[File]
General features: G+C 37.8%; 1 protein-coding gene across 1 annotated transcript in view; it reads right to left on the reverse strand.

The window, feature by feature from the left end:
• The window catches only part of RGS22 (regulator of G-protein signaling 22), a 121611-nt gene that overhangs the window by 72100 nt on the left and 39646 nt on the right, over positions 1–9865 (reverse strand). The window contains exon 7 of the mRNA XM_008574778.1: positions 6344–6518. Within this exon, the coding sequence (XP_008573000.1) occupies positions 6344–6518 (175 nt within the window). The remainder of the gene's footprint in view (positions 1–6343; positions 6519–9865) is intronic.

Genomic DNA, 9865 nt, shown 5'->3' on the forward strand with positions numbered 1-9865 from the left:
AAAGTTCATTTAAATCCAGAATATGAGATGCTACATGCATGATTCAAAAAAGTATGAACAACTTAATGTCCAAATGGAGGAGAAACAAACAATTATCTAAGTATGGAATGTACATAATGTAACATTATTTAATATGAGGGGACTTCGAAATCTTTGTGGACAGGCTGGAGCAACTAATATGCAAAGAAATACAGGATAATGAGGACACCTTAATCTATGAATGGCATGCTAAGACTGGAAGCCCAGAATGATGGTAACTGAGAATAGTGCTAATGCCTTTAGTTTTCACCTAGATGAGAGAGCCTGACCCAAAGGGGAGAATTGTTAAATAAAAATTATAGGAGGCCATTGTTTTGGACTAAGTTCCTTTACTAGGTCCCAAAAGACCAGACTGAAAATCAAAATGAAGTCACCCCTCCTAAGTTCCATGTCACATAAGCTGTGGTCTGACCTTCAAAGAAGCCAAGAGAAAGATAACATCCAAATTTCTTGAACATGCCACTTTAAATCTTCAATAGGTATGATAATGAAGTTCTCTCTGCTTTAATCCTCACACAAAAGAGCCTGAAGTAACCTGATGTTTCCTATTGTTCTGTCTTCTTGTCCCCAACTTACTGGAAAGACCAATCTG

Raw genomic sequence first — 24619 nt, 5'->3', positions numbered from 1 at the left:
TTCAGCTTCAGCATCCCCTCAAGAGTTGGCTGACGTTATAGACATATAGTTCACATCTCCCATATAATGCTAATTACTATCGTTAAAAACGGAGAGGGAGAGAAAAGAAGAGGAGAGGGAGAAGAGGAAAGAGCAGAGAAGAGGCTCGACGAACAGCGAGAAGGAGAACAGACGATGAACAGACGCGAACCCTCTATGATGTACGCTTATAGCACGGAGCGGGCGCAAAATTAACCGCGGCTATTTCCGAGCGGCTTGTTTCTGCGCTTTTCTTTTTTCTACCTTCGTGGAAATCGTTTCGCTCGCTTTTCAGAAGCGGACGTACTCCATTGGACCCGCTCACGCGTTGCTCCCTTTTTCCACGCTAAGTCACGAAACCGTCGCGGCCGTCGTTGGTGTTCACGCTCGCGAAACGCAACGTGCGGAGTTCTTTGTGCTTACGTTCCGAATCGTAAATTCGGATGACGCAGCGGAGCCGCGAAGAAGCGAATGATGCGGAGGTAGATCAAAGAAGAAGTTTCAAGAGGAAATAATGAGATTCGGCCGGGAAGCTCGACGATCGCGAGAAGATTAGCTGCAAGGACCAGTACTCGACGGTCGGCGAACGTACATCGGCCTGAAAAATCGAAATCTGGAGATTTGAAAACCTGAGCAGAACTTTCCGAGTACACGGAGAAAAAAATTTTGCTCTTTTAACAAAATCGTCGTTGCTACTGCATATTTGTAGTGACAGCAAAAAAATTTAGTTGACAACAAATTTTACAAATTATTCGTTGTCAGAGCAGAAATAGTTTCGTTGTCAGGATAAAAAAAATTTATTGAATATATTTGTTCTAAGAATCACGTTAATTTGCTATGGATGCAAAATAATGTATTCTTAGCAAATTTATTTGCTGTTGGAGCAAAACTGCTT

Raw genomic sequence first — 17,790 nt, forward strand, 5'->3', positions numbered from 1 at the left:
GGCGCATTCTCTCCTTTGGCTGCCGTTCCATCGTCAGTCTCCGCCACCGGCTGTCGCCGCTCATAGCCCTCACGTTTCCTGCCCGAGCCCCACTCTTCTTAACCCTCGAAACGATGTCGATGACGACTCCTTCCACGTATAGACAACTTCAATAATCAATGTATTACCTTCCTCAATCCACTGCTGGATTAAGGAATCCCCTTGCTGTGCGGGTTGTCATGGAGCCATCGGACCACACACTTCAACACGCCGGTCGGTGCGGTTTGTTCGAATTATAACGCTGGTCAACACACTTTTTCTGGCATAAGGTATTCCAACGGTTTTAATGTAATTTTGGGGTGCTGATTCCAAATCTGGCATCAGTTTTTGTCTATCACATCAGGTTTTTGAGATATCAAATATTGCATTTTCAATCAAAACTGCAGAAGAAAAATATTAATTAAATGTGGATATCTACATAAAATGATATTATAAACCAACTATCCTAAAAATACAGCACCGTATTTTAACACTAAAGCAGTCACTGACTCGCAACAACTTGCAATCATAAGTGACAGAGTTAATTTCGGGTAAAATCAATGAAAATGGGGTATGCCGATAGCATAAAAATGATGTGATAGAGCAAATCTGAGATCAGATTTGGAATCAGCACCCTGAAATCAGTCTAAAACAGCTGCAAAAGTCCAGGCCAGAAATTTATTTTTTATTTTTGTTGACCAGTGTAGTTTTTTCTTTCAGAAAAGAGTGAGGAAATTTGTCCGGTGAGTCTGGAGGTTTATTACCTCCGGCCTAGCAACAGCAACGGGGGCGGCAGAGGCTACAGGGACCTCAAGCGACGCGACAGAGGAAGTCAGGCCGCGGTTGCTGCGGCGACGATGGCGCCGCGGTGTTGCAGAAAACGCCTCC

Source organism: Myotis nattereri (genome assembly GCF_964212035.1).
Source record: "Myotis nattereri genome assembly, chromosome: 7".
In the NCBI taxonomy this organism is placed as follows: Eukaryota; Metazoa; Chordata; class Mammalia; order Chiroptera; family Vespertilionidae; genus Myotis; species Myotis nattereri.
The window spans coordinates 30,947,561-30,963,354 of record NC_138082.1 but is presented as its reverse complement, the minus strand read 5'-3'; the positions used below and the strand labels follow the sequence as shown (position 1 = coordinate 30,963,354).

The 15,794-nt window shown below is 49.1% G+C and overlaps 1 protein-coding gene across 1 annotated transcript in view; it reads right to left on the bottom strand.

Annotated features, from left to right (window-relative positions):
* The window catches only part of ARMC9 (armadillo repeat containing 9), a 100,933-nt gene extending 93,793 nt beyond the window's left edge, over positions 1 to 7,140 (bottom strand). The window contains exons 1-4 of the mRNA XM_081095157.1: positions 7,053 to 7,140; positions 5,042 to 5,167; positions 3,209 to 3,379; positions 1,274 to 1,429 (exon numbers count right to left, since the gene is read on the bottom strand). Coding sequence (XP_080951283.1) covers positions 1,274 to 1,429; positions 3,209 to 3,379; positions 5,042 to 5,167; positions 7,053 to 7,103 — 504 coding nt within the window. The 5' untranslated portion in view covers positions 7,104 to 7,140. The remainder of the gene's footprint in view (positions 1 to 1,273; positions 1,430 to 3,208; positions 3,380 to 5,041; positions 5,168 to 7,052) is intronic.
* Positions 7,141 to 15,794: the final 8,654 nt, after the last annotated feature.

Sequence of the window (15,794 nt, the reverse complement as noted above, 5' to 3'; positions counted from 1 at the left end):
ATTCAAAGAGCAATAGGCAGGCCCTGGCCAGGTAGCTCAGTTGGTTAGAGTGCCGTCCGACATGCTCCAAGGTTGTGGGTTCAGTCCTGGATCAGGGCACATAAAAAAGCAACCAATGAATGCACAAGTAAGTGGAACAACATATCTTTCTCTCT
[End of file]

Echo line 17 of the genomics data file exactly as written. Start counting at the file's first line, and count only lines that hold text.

* Positions 7,141 to 15,794: the final 8,654 nt, after the last annotated feature.